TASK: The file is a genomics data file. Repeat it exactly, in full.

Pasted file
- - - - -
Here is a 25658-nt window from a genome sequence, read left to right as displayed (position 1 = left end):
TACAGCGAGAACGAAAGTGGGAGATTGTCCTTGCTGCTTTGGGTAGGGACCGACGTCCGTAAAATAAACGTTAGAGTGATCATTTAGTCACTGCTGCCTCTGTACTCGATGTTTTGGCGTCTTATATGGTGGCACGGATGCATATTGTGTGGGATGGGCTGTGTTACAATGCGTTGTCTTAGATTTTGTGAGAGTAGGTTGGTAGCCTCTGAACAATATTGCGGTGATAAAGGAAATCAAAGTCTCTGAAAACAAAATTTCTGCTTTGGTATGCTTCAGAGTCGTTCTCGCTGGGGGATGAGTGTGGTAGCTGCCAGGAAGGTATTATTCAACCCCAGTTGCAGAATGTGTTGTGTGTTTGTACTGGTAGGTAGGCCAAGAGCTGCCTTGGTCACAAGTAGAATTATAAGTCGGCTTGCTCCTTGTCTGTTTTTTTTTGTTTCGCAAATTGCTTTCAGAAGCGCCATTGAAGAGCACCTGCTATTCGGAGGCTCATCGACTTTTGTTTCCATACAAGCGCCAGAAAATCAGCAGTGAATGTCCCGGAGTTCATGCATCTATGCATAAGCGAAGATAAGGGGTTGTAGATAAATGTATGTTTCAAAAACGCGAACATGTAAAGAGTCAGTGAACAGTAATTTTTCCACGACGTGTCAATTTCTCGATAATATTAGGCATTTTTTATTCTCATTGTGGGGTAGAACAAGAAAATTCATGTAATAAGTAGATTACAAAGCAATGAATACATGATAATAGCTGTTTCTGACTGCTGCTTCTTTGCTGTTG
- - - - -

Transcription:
Here is a 25658-nt window from a genome sequence, read left to right as displayed (position 1 = left end):
TACAGCGAGAACGAAAGTGGGAGATTGTCCTTGCTGCTTTGGGTAGGGACCGACGTCCGTAAAATAAACGTTAGAGTGATCATTTAGTCACTGCTGCCTCTGTACTCGATGTTTTGGCGTCTTATATGGTGGCACGGATGCATATTGTGTGGGATGGGCTGTGTTACAATGCGTTGTCTTAGATTTTGTGAGAGTAGGTTGGTAGCCTCTGAACAATATTGCGGTGATAAAGGAAATCAAAGTCTCTGAAAACAAAATTTCTGCTTTGGTATGCTTCAGAGTCGTTCTCGCTGGGGGATGAGTGTGGTAGCTGCCAGGAAGGTATTATTCAACCCCAGTTGCAGAATGTGTTGTGTGTTTGTACTGGTAGGTAGGCCAAGAGCTGCCTTGGTCACAAGTAGAATTATAAGTCGGCTTGCTCCTTGTCTGTTTTTTTTTGTTTCGCAAATTGCTTTCAGAAGCGCCATTGAAGAGCACCTGCTATTCGGAGGCTCATCGACTTTTGTTTCCATACAAGCGCCAGAAAATCAGCAGTGAATGTCCCGGAGTTCATGCATCTATGCATAAGCGAAGATAAGGGGTTGTAGATAAATGTATGTTTCAAAAACGCGAACATGTAAAGAGTCAGTGAACAGTAATTTTTCCACGACGTGTCAATTTCTCGATAATATTAGGCATTTTTTATTCTCATTGTGGGGTAGAACAAGAAAATTCATGTAATAAGTAGATTACAAAGCAATGAATACATGATAATAGCTGTTTCTGACTGCTGCTTCTTTGCTGTTG